“The UAE believes that diplomatic and political communications are important in difficult times such as those we are witnessing,” said the government.

In late February economy minister Nir Barkat became the first Israeli minister to visit the Emirates since October 7.  He attended the World Trade Organization’s ministerial conference in Abu Dhabi, and was seen shaking hands and chatting with Saudi Arabia’s commerce minister, Majid bin Abdullah Al-Qasabi.  In an interview, he said he was “very optimistic” after meeting with Emirati officials.

“There’s a bit of sensitivity while the war is still happening,” he said, but the two countries “have aligned interests, and the Abraham Accords are extremely strategic for all of us.”

An article by Middle East specialist Joshua Krasna, published by the Foreign Policy Research Institute, records the gesture pronouncement by the lower house of Bahrain’s Parliament on November 2 declaring; “the halting of economic ties with Israel and the return of ambassadors on both sides… in support of the Palestinian cause and the legitimate rights of the brotherly Palestinian people.” 

It was no more than a gesture because the Bahraini parliament has no locus at all in the state’s foreign policy.  Krasna maintains that the parliamentary initiative had no impact on formal diplomatic relations between Israel and Bahrain. 

He is uncertain, though, about the scope and content of those relations post-war. The re-emergence of the Palestinian issue as central to the regional and international agenda, he believes, must have an impact – although as yet highly uncertain – on future economic and political relations.

As regards Morocco, the Qatar-based news medium, Al Jazeera, reports that despite rising public anger in the country over the Israel–Hamas conflict, the normalization deal between Morocco and Israel will likely hold.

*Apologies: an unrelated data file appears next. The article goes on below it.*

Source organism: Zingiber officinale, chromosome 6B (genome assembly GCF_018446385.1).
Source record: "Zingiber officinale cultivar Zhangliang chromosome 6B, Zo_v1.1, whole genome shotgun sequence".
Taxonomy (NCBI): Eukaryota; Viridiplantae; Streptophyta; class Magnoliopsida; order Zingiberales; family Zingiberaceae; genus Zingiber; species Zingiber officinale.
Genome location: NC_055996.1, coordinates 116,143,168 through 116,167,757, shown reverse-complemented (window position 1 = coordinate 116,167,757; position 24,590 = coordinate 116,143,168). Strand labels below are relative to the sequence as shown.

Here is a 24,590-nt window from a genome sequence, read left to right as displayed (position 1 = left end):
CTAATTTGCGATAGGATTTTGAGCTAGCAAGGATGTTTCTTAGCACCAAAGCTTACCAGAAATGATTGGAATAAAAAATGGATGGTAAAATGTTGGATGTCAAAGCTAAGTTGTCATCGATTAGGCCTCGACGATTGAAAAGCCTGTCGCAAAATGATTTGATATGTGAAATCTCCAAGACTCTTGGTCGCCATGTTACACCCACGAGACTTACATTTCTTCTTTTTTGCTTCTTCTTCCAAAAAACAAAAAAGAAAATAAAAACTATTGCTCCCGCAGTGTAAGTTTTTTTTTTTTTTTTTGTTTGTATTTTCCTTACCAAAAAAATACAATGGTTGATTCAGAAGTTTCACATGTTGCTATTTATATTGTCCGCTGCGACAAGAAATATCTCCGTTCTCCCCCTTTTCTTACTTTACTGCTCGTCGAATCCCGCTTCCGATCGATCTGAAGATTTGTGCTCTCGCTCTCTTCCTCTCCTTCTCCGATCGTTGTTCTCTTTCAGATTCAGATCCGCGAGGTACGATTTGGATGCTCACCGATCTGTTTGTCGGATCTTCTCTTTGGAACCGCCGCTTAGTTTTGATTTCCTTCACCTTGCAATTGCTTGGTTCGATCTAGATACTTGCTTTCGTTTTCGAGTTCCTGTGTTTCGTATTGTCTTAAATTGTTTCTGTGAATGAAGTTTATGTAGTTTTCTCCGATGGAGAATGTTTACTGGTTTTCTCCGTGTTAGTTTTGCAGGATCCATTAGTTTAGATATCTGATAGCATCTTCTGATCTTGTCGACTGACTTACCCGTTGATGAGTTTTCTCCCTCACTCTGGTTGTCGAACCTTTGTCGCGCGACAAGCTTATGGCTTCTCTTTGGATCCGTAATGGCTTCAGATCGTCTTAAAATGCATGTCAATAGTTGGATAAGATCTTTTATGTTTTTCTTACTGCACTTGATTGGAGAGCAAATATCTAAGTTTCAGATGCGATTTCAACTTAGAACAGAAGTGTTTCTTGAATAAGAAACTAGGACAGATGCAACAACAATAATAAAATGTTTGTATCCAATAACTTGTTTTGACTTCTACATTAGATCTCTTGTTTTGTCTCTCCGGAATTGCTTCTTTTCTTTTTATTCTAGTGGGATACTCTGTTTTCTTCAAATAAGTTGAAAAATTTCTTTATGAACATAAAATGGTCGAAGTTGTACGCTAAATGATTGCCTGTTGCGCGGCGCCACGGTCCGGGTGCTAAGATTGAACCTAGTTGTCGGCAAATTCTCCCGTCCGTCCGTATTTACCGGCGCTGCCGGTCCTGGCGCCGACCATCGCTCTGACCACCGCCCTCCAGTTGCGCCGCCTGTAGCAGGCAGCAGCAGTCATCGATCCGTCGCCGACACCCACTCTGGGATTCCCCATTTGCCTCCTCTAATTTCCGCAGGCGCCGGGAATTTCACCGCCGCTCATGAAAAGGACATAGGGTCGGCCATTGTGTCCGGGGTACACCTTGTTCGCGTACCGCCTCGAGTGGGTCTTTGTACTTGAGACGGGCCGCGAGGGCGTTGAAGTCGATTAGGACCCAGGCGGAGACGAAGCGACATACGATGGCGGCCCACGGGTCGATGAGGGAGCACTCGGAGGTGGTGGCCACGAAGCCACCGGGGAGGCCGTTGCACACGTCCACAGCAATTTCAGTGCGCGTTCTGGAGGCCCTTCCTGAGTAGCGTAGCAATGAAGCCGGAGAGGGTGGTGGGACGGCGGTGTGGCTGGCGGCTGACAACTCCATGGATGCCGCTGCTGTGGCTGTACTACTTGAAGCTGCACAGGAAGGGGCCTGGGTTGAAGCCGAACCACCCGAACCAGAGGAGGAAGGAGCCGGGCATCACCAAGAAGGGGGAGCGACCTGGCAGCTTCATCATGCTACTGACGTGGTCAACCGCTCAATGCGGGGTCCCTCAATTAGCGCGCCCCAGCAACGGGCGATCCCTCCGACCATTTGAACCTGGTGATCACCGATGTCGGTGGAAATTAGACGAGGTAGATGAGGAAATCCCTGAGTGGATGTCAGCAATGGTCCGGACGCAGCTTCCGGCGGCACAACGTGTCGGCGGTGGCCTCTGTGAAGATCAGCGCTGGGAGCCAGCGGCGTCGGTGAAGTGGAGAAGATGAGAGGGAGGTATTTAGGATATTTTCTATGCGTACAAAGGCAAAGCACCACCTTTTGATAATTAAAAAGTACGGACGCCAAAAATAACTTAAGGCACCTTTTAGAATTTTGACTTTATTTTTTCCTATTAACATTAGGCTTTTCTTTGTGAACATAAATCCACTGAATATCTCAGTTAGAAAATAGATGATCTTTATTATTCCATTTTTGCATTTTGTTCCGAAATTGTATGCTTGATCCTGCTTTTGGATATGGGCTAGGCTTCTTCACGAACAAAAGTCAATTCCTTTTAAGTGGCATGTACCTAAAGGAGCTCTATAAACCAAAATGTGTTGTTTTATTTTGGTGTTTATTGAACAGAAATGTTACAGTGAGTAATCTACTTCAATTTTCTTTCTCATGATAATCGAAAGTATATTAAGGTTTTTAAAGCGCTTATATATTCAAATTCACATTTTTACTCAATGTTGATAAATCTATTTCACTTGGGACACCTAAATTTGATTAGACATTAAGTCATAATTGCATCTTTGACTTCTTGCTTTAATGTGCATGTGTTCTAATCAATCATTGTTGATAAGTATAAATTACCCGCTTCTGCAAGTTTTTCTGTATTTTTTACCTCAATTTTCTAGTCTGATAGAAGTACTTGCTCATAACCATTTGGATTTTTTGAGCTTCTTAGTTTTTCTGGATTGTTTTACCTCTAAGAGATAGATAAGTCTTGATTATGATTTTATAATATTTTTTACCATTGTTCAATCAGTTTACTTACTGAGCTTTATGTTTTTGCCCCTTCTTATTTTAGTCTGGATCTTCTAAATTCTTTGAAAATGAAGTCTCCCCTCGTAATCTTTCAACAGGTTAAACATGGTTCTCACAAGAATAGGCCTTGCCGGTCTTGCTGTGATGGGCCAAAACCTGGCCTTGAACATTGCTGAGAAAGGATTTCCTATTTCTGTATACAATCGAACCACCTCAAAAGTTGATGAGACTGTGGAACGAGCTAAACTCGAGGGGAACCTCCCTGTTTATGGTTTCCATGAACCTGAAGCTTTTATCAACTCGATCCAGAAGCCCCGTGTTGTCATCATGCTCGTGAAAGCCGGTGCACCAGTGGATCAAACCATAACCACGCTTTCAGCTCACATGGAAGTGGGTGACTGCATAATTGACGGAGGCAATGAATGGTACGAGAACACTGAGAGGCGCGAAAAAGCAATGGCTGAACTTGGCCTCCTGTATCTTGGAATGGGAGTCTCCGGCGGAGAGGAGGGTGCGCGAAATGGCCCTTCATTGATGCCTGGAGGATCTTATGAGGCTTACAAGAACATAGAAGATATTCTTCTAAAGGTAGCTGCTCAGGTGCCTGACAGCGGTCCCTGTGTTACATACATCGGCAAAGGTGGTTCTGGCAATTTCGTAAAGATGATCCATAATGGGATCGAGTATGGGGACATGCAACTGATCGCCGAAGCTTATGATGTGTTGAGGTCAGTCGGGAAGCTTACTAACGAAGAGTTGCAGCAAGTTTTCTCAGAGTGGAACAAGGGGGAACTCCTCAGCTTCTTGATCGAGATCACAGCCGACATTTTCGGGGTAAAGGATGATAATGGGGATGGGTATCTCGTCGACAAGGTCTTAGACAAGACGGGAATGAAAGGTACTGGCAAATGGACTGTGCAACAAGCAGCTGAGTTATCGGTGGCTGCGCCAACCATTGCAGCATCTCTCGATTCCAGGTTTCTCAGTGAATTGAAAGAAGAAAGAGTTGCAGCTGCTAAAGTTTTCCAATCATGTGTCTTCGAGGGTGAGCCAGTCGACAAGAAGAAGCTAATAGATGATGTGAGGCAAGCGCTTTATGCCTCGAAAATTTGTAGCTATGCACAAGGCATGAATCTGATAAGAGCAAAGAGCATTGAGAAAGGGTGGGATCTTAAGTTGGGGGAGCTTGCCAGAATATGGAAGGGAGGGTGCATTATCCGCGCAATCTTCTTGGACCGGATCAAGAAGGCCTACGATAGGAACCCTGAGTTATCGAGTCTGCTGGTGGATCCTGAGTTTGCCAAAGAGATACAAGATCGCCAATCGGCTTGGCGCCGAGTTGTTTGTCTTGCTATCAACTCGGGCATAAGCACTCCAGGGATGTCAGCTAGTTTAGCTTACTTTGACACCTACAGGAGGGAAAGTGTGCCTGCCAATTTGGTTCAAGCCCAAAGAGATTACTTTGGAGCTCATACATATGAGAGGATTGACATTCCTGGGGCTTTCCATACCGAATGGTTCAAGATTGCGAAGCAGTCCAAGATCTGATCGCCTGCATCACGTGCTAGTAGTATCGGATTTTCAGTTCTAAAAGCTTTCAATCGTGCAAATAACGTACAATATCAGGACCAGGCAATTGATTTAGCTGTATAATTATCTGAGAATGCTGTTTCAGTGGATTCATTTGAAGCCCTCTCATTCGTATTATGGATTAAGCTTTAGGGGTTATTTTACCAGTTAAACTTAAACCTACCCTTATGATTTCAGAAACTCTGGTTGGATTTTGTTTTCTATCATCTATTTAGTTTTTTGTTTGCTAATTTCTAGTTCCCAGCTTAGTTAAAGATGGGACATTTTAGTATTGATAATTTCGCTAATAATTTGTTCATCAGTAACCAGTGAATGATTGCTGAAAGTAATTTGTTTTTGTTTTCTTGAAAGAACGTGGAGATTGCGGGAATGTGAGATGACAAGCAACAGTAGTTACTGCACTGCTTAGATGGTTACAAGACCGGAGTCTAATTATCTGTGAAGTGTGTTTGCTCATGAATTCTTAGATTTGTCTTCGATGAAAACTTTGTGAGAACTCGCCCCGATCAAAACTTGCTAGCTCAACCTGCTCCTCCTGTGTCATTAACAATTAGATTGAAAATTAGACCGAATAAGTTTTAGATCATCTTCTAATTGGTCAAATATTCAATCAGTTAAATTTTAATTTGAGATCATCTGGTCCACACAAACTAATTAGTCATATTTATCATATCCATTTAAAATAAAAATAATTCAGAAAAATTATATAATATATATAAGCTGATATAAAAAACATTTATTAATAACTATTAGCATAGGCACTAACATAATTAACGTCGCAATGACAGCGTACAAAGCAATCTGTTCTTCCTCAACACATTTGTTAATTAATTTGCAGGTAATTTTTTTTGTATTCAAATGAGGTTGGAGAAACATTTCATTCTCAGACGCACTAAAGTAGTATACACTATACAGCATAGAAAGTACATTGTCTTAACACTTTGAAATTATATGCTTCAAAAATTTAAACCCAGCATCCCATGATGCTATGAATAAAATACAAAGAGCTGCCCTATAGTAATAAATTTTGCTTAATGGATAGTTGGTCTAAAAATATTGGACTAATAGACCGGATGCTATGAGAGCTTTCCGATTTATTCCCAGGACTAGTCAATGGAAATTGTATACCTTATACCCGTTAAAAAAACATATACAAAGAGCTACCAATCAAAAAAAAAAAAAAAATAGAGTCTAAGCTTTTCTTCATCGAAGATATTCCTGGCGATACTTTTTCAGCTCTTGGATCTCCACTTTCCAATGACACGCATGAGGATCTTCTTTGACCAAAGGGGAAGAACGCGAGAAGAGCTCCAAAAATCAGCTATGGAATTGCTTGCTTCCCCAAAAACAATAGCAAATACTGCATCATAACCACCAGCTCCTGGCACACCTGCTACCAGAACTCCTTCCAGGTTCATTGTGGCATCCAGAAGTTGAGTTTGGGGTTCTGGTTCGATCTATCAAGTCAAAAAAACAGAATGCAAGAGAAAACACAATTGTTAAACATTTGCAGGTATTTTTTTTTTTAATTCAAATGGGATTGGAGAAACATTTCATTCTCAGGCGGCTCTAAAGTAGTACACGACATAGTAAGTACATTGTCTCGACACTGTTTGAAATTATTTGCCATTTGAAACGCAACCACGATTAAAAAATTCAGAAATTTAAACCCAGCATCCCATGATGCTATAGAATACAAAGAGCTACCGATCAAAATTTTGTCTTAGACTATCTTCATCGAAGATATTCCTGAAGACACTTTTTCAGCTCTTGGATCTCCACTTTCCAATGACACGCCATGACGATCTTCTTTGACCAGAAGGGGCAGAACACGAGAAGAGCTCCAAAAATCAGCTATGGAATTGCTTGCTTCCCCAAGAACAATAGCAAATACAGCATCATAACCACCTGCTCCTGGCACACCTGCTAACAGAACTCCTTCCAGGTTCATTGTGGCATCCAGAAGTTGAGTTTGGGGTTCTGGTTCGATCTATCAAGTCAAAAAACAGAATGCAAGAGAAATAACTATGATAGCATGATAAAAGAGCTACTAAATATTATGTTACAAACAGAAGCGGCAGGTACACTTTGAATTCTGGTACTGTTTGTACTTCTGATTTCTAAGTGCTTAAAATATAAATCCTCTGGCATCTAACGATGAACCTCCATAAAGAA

Since early October, thousands of Moroccans have marched in the capital, Rabat, with Palestinian flags and slogans calling, among other things, for an end to Moroccan government normalization with Israel.  However high political considerations, spearheaded by the king himself, outweigh popular murmurings.  The juicy carrot offered to Morocco by the Trump administration as an inducement to sign up to the Accords was US recognition of the nation’s claim to the disputed territory of Western Sahara.  This prize Morocco acquired, and it represents a major boost in its long dispute with Algeria over claims to the territory.

Moreover, says Intissar Fakir, a senior analyst at the Middle East Institute, the military advantage Morocco has been able to acquire through deals with Israel, “is substantial… [it] would be difficult for Morocco to walk away from this partnership with Israel.”

In general, analysts assess that the effect of the Gaza conflict will be to slow, rather than halt, Israel’s continuing normalization with Abraham Accord states UAE, Bahrain and Morocco.

 Meanwhile Saudi Arabia, its relations with Israel still very warm, remains in the wings, perhaps awaiting the moment just to sign up. 

Neville Teller

Neville Teller's latest book is ""Trump and the Holy Land: 2016-2020". He has written about the Middle East for more than 30 years, has published five books on the subject, and blogs at "A Mid-East Journal". Born in London and a graduate of Oxford University, he is also a long-time dramatist, writer and abridger for BBC radio and for the UK audiobook industry. He was made an MBE in the Queen's Birthday Honours, 2006 "for services to broadcasting and to drama."